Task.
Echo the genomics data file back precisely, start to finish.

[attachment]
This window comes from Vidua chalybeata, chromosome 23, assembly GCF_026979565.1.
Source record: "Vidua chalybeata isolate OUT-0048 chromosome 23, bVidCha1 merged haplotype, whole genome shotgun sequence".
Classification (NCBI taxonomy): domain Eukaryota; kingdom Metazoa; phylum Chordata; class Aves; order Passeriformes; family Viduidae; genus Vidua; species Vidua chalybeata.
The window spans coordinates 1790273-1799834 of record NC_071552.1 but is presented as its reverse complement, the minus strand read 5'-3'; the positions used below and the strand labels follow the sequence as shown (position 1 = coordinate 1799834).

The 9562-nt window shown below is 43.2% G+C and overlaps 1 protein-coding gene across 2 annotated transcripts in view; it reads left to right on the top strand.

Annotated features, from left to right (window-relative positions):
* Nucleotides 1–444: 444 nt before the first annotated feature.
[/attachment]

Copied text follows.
This window comes from Vidua chalybeata, chromosome 23, assembly GCF_026979565.1.
Source record: "Vidua chalybeata isolate OUT-0048 chromosome 23, bVidCha1 merged haplotype, whole genome shotgun sequence".
Classification (NCBI taxonomy): domain Eukaryota; kingdom Metazoa; phylum Chordata; class Aves; order Passeriformes; family Viduidae; genus Vidua; species Vidua chalybeata.
The window spans coordinates 1790273-1799834 of record NC_071552.1 but is presented as its reverse complement, the minus strand read 5'-3'; the positions used below and the strand labels follow the sequence as shown (position 1 = coordinate 1799834).

The 9562-nt window shown below is 43.2% G+C and overlaps 1 protein-coding gene across 2 annotated transcripts in view; it reads left to right on the top strand.

Annotated features, from left to right (window-relative positions):
* Nucleotides 1–444: 444 nt before the first annotated feature.